Manchester Arena bombing: three years on

Reporter: Ken Bennett
Date published: 22 May 2020

Three years ago today the Manchester Arena bomb brought terror and devastation to the community. Here KEN BENNETT who covered the aftermath, reprises a piece he wrote for the Oldham Evening Chronicle.

It is only a tiny piece of material but it's mine and I will keep it.

It has been fashioned with scrupulous love and care into the shape of a heart by someone I'll never see or ever get to know.

It is a part of a moving mosaic, a bitter sweet memorial to 22 people who went to a concert and never came back.

In Saddleworth where I live they knit bright red poppies for Remembrance Day and place them in crevices in dry stone walls to the dead of two world wars.

Tragically, Monday, May 22, 2017, became Manchester's own 21st century Remembrance Day.

But in its raw, slightly rough edged way, the city embraced and absorbed the immense hurt as its very own.  

The reality though is the dead, injured and those damaged in mind and spirit, do not lie  on Flanders Field or Dunkirk. Their lives were taken here, leaving a theatre:  elated, inspired and filled with joy.    

And these lovingly crafted knitted hearts are a gently searing, almost bewildering, reminder of  innocence lost to a 21st   Century ideological war.

One of my five daughters brought the little heart home from St Ann's Square.

The square had taken on the silent mantle and unofficial shrine to the victims who died, ironically, on my birthday.

And now I am here, standing listening to an elderly man, head bowed, humming the anti war tune: "Where Have All The Flowers Gone?"

The square dips into a hush. The battalion of  heart-shaped balloons whisper in the breeze. A woman, pushing a baby in a pram pauses to read the outpourings of love and grief on the myriad of cards, tributes and messages from across the nation and the world.

Two lady mounted police officers arrive. They, with their horses, strong, reassuringly quiet sentinels, survey the scene.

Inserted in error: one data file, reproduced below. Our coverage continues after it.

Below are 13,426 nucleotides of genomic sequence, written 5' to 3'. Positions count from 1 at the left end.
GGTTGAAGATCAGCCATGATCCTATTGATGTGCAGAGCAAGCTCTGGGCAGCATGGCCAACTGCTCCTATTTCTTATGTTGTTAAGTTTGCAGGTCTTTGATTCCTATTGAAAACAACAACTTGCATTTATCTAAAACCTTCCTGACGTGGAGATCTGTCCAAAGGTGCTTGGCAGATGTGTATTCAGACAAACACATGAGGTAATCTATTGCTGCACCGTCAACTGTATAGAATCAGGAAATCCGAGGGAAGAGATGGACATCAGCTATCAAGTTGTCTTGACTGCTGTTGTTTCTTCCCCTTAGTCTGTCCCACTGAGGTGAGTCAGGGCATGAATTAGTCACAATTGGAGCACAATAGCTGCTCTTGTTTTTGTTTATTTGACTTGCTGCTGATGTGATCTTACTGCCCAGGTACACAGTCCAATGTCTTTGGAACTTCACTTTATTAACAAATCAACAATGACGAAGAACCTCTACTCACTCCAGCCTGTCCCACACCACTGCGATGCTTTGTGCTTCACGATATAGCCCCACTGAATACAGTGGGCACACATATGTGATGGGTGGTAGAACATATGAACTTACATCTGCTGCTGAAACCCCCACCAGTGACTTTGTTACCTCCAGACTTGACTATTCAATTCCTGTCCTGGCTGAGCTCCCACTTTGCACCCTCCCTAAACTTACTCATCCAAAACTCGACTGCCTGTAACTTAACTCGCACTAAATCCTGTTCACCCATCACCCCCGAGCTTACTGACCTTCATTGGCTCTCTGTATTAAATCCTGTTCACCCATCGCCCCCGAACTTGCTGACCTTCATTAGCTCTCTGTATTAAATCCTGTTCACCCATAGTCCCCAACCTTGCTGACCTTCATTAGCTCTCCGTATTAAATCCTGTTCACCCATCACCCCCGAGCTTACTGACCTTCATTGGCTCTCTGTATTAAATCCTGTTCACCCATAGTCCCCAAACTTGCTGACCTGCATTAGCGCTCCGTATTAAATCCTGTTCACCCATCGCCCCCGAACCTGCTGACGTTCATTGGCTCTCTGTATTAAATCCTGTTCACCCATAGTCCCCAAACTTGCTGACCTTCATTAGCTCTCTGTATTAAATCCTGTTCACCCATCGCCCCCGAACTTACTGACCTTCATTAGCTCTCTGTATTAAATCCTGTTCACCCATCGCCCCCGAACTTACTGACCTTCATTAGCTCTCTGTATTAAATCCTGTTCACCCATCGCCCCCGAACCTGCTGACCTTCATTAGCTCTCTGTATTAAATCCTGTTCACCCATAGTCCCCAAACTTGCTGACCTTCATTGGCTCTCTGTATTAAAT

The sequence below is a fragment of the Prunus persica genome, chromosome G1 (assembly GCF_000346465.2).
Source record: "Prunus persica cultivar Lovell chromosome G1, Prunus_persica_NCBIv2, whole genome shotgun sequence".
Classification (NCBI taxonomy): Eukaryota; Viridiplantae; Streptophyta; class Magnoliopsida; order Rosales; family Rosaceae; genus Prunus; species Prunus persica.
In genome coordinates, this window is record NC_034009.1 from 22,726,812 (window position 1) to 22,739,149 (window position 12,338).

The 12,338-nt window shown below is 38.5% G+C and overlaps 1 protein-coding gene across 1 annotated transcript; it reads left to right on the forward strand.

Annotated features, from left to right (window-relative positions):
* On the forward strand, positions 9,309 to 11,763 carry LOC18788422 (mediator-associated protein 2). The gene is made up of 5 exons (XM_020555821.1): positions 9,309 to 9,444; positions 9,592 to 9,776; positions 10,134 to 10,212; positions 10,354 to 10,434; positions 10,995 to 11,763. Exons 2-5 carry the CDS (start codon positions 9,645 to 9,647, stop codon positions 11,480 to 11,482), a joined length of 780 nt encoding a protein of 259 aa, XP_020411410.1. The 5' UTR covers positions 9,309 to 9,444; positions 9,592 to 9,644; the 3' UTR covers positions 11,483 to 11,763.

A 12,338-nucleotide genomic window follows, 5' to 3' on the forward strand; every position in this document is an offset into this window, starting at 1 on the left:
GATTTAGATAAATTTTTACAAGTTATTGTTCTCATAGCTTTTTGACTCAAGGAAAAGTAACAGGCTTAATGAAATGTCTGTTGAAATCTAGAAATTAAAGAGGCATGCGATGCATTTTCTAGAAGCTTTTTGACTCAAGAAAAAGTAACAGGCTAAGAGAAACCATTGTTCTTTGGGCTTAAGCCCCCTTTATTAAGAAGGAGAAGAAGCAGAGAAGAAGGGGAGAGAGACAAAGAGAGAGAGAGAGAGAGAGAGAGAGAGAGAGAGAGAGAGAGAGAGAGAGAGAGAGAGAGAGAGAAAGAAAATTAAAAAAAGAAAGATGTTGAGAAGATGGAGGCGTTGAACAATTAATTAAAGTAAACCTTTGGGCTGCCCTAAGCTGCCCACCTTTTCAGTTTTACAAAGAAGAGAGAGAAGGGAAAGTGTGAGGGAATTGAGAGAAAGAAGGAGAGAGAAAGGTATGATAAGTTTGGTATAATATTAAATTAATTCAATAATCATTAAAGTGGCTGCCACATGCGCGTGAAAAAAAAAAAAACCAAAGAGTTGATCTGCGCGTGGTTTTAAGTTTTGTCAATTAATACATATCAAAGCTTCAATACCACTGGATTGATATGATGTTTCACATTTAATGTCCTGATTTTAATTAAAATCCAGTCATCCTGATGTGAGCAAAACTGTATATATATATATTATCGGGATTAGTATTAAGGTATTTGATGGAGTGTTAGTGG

A family from Grimsby, aware the bank upon  bank of flowers are soon to be moved, still purposefully place their neat, freshly cut blooms on the ground.

They hug each other in silence. The little girl, stifling her tears, whispers: "Daddy will they be coming home?"

I clutch my knitted heart in my pocket.The stitching is warm to the touch: It is, in every sense, a comfort. It creates peace.

The petals that have covered the square in a deep duvet of love are to be pressed into books of remembrance for bereaved families.

Pot plants will be replanted in new homes across the city. And the faded bouquets will be turned to compost.

The army of soft toys and football shirts left will be restored and presented to children’s charities.

Manchester Central Library’s Archives and Manchester Museum will faithfully keep the cards and messages.

There is a plan for  permanent memorial to those who died.  But meantime I'm minded of the message engraved on an impromptu statue in the square.

It reads :"Let our heart beat as one as we celebrate unity and strength which make our city great. A truly Greater Manchester."

Perhaps that is why I clasp the woollen heart. It underpins the unspoken...

Here is a link to a poem by Tony Walsh. Be inspired.